Pitch Perfect 2 (***)
Running Time: 115 min
Director: Elizabeth Banks
Cast: Anna Kendrick, Skylar Astin, Rebel Wilson, Brittany Snow, Ester Dean, Hana Mae Lee, Alexis Knapp, Hailee Steinfeld and Chrissie Fit.
ACA-SCUSE me but let me just say right from the offset of this review that whilst I enjoyed Pitch Perfect 2, It still felt like yet another needless sequel to a film that never really needed one in the first place. Despite hitting many similar notes to the original, Pitch Perfect 2 never really manages to get the same tune as its as it’s predecessor. Like listening to a rock band’s difficult second album, it’ll remind you what you liked about them; but it’s their first album you’ll always cherish.
Elizabeth Banks (making her directorial debut) takes over from the previous film’s director Jason, working on a screenplay once again written by Kay Cannon. Most of the original’s cast reprise their roles, with Kendrick, Wilson and Co. joined onscreen by newcomers Chrissie Fit and Hailee Steinfeld as the latest additions to the Barden Bella’s. Like so many formulaic sequels the plot merely rehashes everything that worked from the original, only this time everything is much more louder and cruder than before.
Like the opening sequence from the previous film, Pitch Perfect 2 starts with everything once again going wrong for the Bella’s. After an unfortunate ‘wardrobe malfunction’ during a performance at Lincoln Centre, the singing group find themselves branded a national disgrace and suspended from the aca-circuit. In an attempt to rebuild their tattered reputation they set themselves a seemingly impossible task; defeat the immensely talented German group, Das Sound Machine in an international singing competition no American team has won before.
When Pitch Perfect arrived in cinemas back in 2012, it did so with very little fanfare, launching Kendrick as a credible leading lady and introduced many viewers to Rebel Wilson for the first time. Riding on the success of the Glee TV show, this unrelentingly upbeat Jukebox musical showed that girls could be just as funny and crude as their male counterparts, but it also stressed the importance of sisterhood, friendship and teamwork.
This sequel works best whenever it’s rethreading those familiar topics, a short sequence where the group go to a retreat to once again ‘find their sound’, sees the girls slowly opening up to each other about their hopes and fears about life after college. It’s little moments like this that really worked for me and that’s what I wanted more of from this movie, but all too often there’s just too much going on throughout the movie, with too many subplots and celebrity cameos.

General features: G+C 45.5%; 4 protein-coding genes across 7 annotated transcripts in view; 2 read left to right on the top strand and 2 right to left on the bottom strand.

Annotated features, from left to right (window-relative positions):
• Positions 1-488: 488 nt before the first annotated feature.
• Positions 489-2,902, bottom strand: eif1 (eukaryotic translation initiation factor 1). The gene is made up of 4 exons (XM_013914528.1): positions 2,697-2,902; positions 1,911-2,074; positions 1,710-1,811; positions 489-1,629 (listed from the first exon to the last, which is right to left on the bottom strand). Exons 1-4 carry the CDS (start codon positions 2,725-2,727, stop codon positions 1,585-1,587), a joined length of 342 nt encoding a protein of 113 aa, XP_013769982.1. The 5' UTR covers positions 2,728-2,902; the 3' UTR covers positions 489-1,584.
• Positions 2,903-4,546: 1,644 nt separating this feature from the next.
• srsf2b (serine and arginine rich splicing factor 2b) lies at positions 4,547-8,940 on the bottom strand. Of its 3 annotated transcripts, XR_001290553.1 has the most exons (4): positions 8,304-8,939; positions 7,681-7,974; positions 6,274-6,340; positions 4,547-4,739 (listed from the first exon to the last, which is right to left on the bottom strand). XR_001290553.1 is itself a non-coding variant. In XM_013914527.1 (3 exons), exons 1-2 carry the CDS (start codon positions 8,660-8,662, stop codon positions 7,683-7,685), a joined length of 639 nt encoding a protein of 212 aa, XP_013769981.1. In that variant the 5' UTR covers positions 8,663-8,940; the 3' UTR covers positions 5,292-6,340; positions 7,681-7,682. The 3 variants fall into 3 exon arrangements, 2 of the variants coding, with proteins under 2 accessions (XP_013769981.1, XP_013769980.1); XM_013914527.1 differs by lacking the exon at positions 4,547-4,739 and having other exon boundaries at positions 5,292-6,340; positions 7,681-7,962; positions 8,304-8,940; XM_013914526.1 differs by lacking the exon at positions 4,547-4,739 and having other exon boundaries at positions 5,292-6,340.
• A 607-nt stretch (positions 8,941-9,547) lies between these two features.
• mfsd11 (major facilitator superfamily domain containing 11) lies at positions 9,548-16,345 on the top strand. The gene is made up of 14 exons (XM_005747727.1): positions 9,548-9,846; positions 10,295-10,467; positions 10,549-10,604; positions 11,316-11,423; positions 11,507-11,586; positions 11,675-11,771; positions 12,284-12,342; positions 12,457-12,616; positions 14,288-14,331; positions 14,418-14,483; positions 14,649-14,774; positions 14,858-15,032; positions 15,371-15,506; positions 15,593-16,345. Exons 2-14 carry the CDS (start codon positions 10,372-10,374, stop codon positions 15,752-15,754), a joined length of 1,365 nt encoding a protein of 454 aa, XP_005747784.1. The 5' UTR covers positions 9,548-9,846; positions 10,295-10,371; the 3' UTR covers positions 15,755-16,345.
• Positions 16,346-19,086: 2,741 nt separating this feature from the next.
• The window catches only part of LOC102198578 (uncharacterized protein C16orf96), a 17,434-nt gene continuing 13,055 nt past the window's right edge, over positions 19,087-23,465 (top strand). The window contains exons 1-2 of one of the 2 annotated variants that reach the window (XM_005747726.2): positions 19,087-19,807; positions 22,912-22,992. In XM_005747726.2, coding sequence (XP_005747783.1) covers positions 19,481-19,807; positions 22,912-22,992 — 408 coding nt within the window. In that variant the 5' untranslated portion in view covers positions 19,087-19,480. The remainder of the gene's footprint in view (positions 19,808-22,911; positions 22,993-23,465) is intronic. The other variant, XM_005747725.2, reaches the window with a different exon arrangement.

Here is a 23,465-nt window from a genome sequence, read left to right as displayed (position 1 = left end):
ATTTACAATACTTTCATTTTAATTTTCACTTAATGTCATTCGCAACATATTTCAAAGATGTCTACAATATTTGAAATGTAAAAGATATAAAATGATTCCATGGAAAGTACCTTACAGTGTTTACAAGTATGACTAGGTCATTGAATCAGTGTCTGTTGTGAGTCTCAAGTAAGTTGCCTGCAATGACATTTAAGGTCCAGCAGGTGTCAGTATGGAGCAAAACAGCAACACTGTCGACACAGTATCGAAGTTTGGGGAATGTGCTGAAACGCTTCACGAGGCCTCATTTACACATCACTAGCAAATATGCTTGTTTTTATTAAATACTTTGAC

David Cross’s bizarre cameo as an eccentric Acapella fan is a perfect example of this, his riff-off party (a rehash of the aca-initiation scene from the original), exists more for the benefit of the film’s soundtrack, rather than it’s actual plot. Even Beca’s (Kendrick) burgeoning music career as an intern at a music label offers only limited returns, at times leaving the film’s central protagonist side-lined as a bit part player throughout the movie.
Unsurprisingly Rebel Wilson’s character ‘Fat Amy’, who stole the show in the original is given much more screen-time this time round, but it’s a shame her character isn’t really given that much to do. The Australian actress has a real comedic flair, but all too often Kay Cannon’s screenplay gives the actress nothing more than fat jokes and toilet humour to work with; but there’s great chemistry between her character and Adam DeVine’s Bumper Allen and they have some great scenes together; it’s one of the few subplots that works throughout the movie, accumulating in a sequence near the end that could have been in Mama Mia.
At times though the gags do get a little repetitive, like the same comedic one-notes served up for both Ester Dean and Chrissie Fit characters that quickly become tiresome. Over and over again their characters spout the same jokes and gags throughout the movie; I get it you’re a lesbian and you’re a Latino –stereotype; you don’t need to keep reminding me!
Despite all it’s flaws, I’d be lying if I said I still didn’t enjoy the movie. Just like in the original commentators John (John Michael Higgins) and Gail (Elizabeth Banks) had me in stiches with their inappropriate commentary and interchanges throughout the film’s musical numbers and it’s impossible not to love the wonderfully weird and softly spoken Lilly (Hana Mae Lee). Once again her character is just so delightfully weird, spouting a string of truly bizarre sound bites and great one-liners.
Even though this sequel never replicates the feel-good attitude of it’s predecessor, there’s an admirable sense of confidence about it. Many viewers will find it hard not to leave their cinema seats with a smile on their face after the grandstanding finale, even though for the second time , the writer once again disavows the ‘Rocky Rule’. It’s great to see a female centric feature, proving to be such a huge success at the box-office, but in my opinion it’s just a shame that it can’t be on a more original project than this.
It’s not that Pitch Perfect 2 isn’t enjoyable by any means; it’s just a sequel to a film that never really needed one in the first place and it’s screenplay isn’t strong enough to prove me wrong. Much like last year’s under par Anchorman sequel, it’s the original, not the sequel that many fans will more than likely come back to watch, over and over again.